In 2012, Australia became the first country to introduce plain packaging for cigarettes. Several countries have since followed suit, and many more, including Canada, have made commitments to introduce “plain and standardized packaging” measures to reduce the appeal of tobacco products. Following through on its commitment, Health Canada conducted a public consultation in the summer of 2016 on potential measures for regulating the appearance, shape and size of tobacco packages and of tobacco products.

In November 2016, the Senate introduced Bill S-5, entitled An Act to amend the Tobacco Act and the Non-smokers’ Health Act and to make consequential amendments to other Acts. Bill S-5 purports to “create a new approach to regulating vaping products and lay the groundwork for future regulation on plain packaging”. Overall, the Senate’s Bill provides the Governor in Council with the power to make regulations to establish the “plain and standardized packaging” measures proposed by Health Canada in its consultation document. The Bill also addresses some of the key concerns that were raised by stakeholders during the consultation period.

Brand owners should be aware of this significant step towards implementing plain and standardized packaging for tobacco products in Canada.

Proposed Measures for Regulating the Appearance, Shape and Size of Tobacco Products

Health Canada’s consultation document included proposed measures for the regulation of tobacco product packaging and tobacco products that built on those introduced in Australia, including requiring a single colour on all packages of tobacco products, a standard font type, size and colour for product brand names displayed on packages and restricting the use of brand elements (e.g., distinguishing guise, logo, graphic arrangement, design or slogan) on packages.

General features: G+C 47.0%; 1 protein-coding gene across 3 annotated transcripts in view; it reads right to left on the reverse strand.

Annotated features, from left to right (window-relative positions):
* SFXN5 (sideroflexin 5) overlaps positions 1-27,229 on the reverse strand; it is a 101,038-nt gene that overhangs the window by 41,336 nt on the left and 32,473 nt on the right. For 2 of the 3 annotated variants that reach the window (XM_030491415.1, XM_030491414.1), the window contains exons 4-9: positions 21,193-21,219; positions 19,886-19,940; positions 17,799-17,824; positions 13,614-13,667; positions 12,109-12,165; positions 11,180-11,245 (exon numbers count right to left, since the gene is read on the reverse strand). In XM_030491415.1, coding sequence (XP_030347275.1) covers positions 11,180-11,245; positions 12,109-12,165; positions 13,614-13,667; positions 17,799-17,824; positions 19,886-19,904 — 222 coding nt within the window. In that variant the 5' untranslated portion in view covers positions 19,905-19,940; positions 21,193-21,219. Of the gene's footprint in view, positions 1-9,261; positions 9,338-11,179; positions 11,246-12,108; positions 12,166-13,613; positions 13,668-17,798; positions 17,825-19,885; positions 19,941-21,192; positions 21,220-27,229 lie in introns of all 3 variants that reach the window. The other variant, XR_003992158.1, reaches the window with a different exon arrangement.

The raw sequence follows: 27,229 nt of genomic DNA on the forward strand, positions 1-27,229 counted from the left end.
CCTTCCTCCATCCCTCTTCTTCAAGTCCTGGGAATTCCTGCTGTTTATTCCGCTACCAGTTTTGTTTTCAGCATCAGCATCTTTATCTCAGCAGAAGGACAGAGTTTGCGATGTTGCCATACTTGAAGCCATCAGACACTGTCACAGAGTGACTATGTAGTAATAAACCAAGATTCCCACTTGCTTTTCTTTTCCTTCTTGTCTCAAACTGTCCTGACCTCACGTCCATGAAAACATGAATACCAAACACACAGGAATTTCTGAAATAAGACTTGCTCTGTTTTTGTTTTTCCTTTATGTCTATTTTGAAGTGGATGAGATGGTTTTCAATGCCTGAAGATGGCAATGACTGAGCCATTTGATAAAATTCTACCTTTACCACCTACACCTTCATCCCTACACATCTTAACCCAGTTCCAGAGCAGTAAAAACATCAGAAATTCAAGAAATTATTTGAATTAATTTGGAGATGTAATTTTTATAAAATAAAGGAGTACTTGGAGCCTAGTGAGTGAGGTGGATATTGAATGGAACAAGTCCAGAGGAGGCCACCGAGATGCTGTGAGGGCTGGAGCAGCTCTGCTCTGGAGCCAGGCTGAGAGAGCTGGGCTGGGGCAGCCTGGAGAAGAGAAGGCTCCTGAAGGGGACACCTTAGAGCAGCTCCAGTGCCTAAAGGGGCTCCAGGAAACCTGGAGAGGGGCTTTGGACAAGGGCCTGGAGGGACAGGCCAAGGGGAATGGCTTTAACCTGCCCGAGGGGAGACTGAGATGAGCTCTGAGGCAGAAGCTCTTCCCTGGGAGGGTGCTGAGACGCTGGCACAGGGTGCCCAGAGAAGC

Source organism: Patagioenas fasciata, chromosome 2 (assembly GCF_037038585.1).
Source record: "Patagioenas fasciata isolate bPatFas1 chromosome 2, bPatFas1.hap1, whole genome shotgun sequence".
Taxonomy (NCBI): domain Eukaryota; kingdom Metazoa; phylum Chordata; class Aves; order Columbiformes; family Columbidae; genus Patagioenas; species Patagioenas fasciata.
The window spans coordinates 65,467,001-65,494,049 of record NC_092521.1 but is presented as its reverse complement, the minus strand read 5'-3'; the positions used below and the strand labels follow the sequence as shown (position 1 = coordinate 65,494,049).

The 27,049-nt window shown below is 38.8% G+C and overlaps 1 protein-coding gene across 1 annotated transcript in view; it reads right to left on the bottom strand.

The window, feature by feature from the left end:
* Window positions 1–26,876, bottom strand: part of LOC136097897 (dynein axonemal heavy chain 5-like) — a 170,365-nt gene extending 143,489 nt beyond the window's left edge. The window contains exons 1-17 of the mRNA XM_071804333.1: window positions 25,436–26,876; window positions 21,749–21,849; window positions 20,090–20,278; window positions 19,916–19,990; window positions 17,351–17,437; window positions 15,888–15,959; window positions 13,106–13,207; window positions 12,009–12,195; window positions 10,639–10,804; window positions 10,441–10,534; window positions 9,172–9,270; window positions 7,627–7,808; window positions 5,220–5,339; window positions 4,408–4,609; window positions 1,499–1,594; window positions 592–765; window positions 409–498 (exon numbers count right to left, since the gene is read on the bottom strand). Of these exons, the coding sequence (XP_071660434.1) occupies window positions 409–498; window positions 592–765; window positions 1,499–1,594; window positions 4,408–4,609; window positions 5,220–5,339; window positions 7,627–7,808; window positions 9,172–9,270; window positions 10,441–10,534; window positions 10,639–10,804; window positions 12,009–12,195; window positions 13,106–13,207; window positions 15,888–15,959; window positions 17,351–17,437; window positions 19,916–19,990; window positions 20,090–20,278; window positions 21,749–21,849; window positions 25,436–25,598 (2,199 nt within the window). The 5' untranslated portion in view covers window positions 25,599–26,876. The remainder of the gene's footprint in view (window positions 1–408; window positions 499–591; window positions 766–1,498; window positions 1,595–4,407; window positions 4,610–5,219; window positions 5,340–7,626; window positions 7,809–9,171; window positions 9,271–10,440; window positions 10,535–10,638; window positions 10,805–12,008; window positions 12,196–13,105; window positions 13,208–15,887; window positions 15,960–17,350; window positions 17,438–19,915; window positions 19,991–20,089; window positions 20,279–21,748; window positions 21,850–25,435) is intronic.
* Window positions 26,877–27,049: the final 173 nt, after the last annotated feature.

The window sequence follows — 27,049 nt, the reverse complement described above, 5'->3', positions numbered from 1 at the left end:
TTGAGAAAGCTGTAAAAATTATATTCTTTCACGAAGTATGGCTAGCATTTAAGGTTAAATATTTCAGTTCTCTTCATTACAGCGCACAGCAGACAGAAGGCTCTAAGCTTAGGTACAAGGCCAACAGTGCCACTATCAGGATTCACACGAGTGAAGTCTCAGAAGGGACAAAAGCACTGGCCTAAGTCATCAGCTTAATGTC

In addition, Health Canada proposed certain “innovative” measures for the regulation of tobacco product packaging and tobacco products that would go beyond those of Australia, including placing limits on the number of words in the brand name displayed on packages, prohibiting the use of distinctive colours or designs (e.g. grooves, holes or recesses) on cigarette filters and requiring a single length and minimum diameter for cigarettes.

Bill S-5

In addition to amending the Tobacco Act to regulate vaping products as a separate class of products, Bill S-5 would amend the Tobacco Act to allow for the regulation of the appearance, shape and size of tobacco products and their packaging.

In particular, Bill S-5 would allow for regulations to be made:

  • to establish standards respecting the characteristics of tobacco products and their emissions, including the sensory attributes — such as appearance and shape — of the products and their emissions, the dimensions, weight, components and performance of the products, and the amounts and concentrations of substances that may be contained in the products or their emissions; and
  • in respect of markings that may be displayed on tobacco products.

Other related key changes of particular interest to brand owners whose trademarks are currently in use in the marketplace include:

  • repeal of provisions that allowed the use of a colouring agent to depict a trademark on a tobacco product;
  • repeal of a provision that allowed the use of the depiction of a person, character or animal, real or fictional, that were trademarks used prior to December 2, 1996; and
  • addition of a section which prohibits the promotion of a tobacco product, including by means of packaging, inter alia, by using terms, expressions, logos, symbols or illustrations that are prohibited by the regulations.

Bill S-5 also proposes to address the potential loss of registered trademark rights as a result of compliance with the proposed Act or its coming regulations, i.e. through abandonment of a trademark, lack of distinctiveness or non-use for three consecutive years or more.

Status of Bill S-5

Bill S-5 has passed the first reading of a three-reading process in the Senate. Once approved by the Senate and then by Parliament, Health Canada can begin developing draft regulations.

We will continue to monitor the status of Bill S-5 and report on this topic as it develops.